Interview: In tune with trumpeter Chris Botti

Wade Allen More Content Now

Chris Botti now travels the world, leaving audiences in awe of his trumpeting skills and smooth, world-class musicianship. But he won’t soon forget his start and it wasn’t nearly as glamorous.

At age 21, the jazz musician left college to join Frank Sinatra’s band. He calls the experience “wonderful” and describes his younger self as incredibly naïve. He remembers meeting the legendary Sinatra.

“I went up and introduced myself to him. Maybe I was a little bit enthusiastic. I said ‘Hi, I’m Chris Botti from Oregon.’ His assistant came up and said ‘Don’t bother Mr. Sinatra anymore.’ That’s what happens when you’re a kid and have stars in your eyes. It’s part of being young.”

Botti’s live performances are completely different than his albums because, as Botti explains it, albums are supposed to keep someone in a particular mood. With concerts, he can show off his talent in performing various musical genres, including rock ‘n’ roll and jazz.

And for anyone wondering, Botti takes the stage with his trumpet in-hand.

“The audience is very involved. It’s not a stuffy sort of program-oriented thing. It’s kind of very loose. We have a really good time and enjoy each other on stage,” he said. “We get some requests and we usually oblige those requests if someone yells something out.”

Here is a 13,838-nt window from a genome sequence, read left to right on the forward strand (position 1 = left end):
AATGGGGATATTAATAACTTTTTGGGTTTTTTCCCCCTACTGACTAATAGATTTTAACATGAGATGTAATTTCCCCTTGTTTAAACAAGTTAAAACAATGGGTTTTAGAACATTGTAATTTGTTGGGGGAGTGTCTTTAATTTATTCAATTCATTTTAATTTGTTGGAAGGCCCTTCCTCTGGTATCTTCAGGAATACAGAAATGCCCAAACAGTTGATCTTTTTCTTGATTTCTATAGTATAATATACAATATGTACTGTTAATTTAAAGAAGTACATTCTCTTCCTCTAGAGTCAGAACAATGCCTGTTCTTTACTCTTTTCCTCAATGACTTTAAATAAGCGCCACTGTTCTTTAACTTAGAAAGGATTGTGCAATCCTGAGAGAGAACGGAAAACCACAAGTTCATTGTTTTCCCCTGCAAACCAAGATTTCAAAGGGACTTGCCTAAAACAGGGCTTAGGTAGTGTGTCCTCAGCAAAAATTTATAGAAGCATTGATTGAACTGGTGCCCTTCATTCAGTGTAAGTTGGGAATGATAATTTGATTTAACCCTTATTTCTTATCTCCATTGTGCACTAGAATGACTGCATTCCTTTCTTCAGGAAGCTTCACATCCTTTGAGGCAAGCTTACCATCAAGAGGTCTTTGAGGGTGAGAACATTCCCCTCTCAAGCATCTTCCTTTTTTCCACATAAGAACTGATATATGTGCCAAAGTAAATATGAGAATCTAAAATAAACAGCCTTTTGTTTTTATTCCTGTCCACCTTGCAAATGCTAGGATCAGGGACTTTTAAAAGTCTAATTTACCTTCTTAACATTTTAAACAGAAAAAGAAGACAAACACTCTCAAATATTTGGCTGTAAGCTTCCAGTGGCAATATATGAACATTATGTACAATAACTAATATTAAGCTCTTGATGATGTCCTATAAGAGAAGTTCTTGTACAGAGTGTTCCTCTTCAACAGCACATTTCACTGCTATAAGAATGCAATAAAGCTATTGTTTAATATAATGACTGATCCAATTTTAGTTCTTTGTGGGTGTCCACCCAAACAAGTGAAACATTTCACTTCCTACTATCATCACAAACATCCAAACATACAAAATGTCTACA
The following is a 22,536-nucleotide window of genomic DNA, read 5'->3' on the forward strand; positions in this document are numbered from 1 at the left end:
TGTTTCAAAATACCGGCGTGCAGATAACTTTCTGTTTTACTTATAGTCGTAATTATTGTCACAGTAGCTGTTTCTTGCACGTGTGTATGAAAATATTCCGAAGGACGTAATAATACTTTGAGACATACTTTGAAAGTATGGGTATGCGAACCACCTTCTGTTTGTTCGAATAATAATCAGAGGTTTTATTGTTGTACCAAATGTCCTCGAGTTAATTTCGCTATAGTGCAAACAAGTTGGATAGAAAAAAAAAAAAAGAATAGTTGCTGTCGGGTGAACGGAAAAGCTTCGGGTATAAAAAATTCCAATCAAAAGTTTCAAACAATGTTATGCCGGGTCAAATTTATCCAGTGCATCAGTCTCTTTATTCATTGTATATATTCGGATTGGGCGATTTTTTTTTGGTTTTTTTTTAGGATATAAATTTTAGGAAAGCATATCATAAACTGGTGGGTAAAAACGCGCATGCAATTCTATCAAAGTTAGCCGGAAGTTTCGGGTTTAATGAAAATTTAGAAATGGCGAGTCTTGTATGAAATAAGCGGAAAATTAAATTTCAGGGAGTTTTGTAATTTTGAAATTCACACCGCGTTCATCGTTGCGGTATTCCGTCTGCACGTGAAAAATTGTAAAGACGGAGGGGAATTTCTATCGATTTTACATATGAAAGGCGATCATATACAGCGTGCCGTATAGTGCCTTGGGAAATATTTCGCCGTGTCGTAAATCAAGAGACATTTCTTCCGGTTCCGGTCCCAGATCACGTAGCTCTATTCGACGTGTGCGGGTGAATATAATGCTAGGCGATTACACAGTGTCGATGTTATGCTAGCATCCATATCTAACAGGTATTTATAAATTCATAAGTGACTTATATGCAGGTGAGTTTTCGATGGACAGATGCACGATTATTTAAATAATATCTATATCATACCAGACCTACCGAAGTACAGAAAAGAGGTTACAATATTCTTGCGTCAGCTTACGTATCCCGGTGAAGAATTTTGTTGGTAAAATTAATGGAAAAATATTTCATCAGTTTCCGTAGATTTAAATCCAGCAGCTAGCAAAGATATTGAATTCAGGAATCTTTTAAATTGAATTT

Unlike some entertainers, Botti is not linked with one particular hit. He’s an artist and his career is built on musicianship.

You could say his start with “Ol’ Blue Eyes” set the stage for an iconic career. For the past three decades, he’s performed alongside the most acclaimed talents in music, from cellist Yo-Yo Ma to Aerosmith’s Steven Tyler.

Although Botti took home a Grammy two years ago for best pop instrumental album, he said the real sense of recognition comes during live performances when he sees the audience enjoying the music. “That’s the Grammy award, to know that there’s an audience for you in all these different parts of the world. I never in my wildest dreams thought something like this would happen,” he said.

Wade Allen is a reporter for The Shelby Star and The Gaston Gazette in North Carolina You can follow him on Twitter at @wadeallenstar.